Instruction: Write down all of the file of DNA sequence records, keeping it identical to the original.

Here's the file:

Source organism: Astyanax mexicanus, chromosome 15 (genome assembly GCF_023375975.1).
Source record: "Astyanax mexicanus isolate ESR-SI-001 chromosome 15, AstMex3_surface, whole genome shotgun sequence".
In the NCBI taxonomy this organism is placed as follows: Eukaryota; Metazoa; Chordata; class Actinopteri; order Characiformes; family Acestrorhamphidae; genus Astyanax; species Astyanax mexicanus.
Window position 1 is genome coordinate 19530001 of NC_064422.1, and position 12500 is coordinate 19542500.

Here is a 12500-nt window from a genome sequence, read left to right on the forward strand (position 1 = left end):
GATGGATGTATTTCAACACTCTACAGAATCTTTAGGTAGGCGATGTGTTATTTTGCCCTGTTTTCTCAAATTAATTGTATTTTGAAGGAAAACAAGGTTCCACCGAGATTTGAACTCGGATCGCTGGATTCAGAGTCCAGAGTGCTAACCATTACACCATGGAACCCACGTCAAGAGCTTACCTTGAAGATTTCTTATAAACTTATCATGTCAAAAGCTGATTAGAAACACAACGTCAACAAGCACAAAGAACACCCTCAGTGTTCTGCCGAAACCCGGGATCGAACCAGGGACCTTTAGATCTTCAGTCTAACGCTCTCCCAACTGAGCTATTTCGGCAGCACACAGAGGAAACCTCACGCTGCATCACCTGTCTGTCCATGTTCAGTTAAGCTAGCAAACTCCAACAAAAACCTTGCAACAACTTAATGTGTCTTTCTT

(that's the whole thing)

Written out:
Source organism: Astyanax mexicanus, chromosome 15 (genome assembly GCF_023375975.1).
Source record: "Astyanax mexicanus isolate ESR-SI-001 chromosome 15, AstMex3_surface, whole genome shotgun sequence".
In the NCBI taxonomy this organism is placed as follows: Eukaryota; Metazoa; Chordata; class Actinopteri; order Characiformes; family Acestrorhamphidae; genus Astyanax; species Astyanax mexicanus.
Window position 1 is genome coordinate 19530001 of NC_064422.1, and position 12500 is coordinate 19542500.

Here is a 12500-nt window from a genome sequence, read left to right on the forward strand (position 1 = left end):
GATGGATGTATTTCAACACTCTACAGAATCTTTAGGTAGGCGATGTGTTATTTTGCCCTGTTTTCTCAAATTAATTGTATTTTGAAGGAAAACAAGGTTCCACCGAGATTTGAACTCGGATCGCTGGATTCAGAGTCCAGAGTGCTAACCATTACACCATGGAACCCACGTCAAGAGCTTACCTTGAAGATTTCTTATAAACTTATCATGTCAAAAGCTGATTAGAAACACAACGTCAACAAGCACAAAGAACACCCTCAGTGTTCTGCCGAAACCCGGGATCGAACCAGGGACCTTTAGATCTTCAGTCTAACGCTCTCCCAACTGAGCTATTTCGGCAGCACACAGAGGAAACCTCACGCTGCATCACCTGTCTGTCCATGTTCAGTTAAGCTAGCAAACTCCAACAAAAACCTTGCAACAACTTAATGTGTCTTTCTT